AMHERST, Mass. (AP) ― A partial ceiling collapse at the Emily Dickinson Homestead in Amherst has damaged some historical artifacts and forced a temporary closure of the museum.
Executive Director Jane Wald says plaster from a ceiling in the parlor area fell on Sunday, damaging a teapot, sofa and set of chairs. The museum was open for tours at the time, but no one was in the room and no one was harmed.
Wald said it would be several more days until the cost of the damage is determined. She said the plaster that fell was not original to the house. The homestead will be closed to the public until Saturday for cleanup and repairs.
The 19th-century home of poet Emily Dickinson has been open to the public since 1965 when it was purchased by Amherst College.
Tuesday, October 27, 2009
AMHERST - The front parlor ceiling collapsed at the Emily Dickinson Homestead Sunday afternoon, damaging some of the museum's historic artifacts.
No one was injured in the incident, but a Dickinson family teapot, sofa and set of chairs were among the items damaged by the collapse. The homestead will be closed from Oct. 26 to Oct. 30.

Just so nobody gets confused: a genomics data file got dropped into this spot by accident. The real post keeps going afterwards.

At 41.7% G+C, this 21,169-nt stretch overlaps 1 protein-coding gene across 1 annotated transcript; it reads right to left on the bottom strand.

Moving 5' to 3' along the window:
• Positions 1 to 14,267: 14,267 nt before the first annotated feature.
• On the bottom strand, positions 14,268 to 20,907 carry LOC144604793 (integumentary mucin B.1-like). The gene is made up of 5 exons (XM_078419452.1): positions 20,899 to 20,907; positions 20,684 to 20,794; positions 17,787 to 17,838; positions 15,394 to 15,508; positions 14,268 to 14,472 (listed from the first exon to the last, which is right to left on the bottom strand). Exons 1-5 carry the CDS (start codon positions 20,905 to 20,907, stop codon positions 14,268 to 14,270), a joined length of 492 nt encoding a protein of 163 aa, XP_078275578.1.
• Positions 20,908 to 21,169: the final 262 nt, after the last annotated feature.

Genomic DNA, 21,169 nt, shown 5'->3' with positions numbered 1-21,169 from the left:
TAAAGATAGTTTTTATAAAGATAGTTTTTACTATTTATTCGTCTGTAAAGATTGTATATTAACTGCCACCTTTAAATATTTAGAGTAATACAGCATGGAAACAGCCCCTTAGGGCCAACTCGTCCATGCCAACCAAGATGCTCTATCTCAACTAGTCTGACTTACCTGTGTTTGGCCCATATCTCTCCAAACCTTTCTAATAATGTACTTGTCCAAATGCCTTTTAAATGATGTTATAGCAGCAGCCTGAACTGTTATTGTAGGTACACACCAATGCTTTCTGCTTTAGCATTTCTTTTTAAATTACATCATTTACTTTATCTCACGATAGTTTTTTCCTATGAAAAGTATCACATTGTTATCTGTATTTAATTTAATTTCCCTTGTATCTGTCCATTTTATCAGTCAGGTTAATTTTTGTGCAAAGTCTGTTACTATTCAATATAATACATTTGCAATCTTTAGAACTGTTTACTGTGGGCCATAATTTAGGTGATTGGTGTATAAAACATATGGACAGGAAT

Jane Wald, executive director of the museum, said in a press release that the cause of the accident is still under investigation, and that a damage estimate is forthcoming.
"The plaster from the ceiling fell into the room," Wald said in a phone interview.
The fallen plaster was not original to the home, and no beams fell from the second story floor, Wald said.
"The cleanup activity hasn't started yet. We are going to be having a structural evaluation of the spaces in the homestead. We want to have that done before we have too much activity in the house," Wald said. "Until we are able to get into the room to clean up the debris, we won't be able to assess the damage to the artifacts in the room." (read the rest)